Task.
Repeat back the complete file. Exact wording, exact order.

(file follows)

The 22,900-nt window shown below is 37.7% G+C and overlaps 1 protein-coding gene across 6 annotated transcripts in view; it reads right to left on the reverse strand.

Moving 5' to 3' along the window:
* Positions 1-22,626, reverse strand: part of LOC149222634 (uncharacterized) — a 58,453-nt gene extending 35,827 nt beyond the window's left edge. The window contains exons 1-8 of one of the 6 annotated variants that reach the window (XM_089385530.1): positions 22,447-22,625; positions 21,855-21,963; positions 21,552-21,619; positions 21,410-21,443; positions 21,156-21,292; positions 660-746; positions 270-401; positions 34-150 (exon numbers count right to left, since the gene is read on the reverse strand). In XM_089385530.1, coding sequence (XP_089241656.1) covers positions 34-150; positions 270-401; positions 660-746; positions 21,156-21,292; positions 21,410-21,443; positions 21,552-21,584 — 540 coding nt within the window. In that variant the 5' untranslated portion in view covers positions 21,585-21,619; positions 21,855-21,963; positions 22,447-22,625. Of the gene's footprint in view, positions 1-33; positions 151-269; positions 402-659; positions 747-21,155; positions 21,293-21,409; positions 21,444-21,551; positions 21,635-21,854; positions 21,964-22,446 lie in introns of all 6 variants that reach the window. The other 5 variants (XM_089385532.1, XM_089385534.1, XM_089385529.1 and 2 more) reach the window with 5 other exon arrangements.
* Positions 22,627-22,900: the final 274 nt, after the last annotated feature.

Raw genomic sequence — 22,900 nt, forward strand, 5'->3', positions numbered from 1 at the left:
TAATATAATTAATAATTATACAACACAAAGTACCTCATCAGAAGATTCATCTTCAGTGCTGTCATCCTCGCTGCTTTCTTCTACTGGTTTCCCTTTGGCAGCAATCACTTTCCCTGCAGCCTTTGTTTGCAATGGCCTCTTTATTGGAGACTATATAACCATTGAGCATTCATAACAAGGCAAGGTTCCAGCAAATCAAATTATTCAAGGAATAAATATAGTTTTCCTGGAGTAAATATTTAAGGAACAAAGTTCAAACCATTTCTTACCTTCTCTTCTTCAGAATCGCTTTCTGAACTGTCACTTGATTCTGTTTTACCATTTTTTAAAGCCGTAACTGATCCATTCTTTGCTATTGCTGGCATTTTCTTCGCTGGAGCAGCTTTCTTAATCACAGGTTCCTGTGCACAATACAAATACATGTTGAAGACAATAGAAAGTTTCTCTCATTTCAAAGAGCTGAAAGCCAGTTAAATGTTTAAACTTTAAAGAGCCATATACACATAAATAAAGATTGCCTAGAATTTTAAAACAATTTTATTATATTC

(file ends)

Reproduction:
The 22,900-nt window shown below is 37.7% G+C and overlaps 1 protein-coding gene across 6 annotated transcripts in view; it reads right to left on the reverse strand.

Moving 5' to 3' along the window:
* Positions 1-22,626, reverse strand: part of LOC149222634 (uncharacterized) — a 58,453-nt gene extending 35,827 nt beyond the window's left edge. The window contains exons 1-8 of one of the 6 annotated variants that reach the window (XM_089385530.1): positions 22,447-22,625; positions 21,855-21,963; positions 21,552-21,619; positions 21,410-21,443; positions 21,156-21,292; positions 660-746; positions 270-401; positions 34-150 (exon numbers count right to left, since the gene is read on the reverse strand). In XM_089385530.1, coding sequence (XP_089241656.1) covers positions 34-150; positions 270-401; positions 660-746; positions 21,156-21,292; positions 21,410-21,443; positions 21,552-21,584 — 540 coding nt within the window. In that variant the 5' untranslated portion in view covers positions 21,585-21,619; positions 21,855-21,963; positions 22,447-22,625. Of the gene's footprint in view, positions 1-33; positions 151-269; positions 402-659; positions 747-21,155; positions 21,293-21,409; positions 21,444-21,551; positions 21,635-21,854; positions 21,964-22,446 lie in introns of all 6 variants that reach the window. The other 5 variants (XM_089385532.1, XM_089385534.1, XM_089385529.1 and 2 more) reach the window with 5 other exon arrangements.
* Positions 22,627-22,900: the final 274 nt, after the last annotated feature.

Raw genomic sequence — 22,900 nt, forward strand, 5'->3', positions numbered from 1 at the left:
TAATATAATTAATAATTATACAACACAAAGTACCTCATCAGAAGATTCATCTTCAGTGCTGTCATCCTCGCTGCTTTCTTCTACTGGTTTCCCTTTGGCAGCAATCACTTTCCCTGCAGCCTTTGTTTGCAATGGCCTCTTTATTGGAGACTATATAACCATTGAGCATTCATAACAAGGCAAGGTTCCAGCAAATCAAATTATTCAAGGAATAAATATAGTTTTCCTGGAGTAAATATTTAAGGAACAAAGTTCAAACCATTTCTTACCTTCTCTTCTTCAGAATCGCTTTCTGAACTGTCACTTGATTCTGTTTTACCATTTTTTAAAGCCGTAACTGATCCATTCTTTGCTATTGCTGGCATTTTCTTCGCTGGAGCAGCTTTCTTAATCACAGGTTCCTGTGCACAATACAAATACATGTTGAAGACAATAGAAAGTTTCTCTCATTTCAAAGAGCTGAAAGCCAGTTAAATGTTTAAACTTTAAAGAGCCATATACACATAAATAAAGATTGCCTAGAATTTTAAAACAATTTTATTATATTC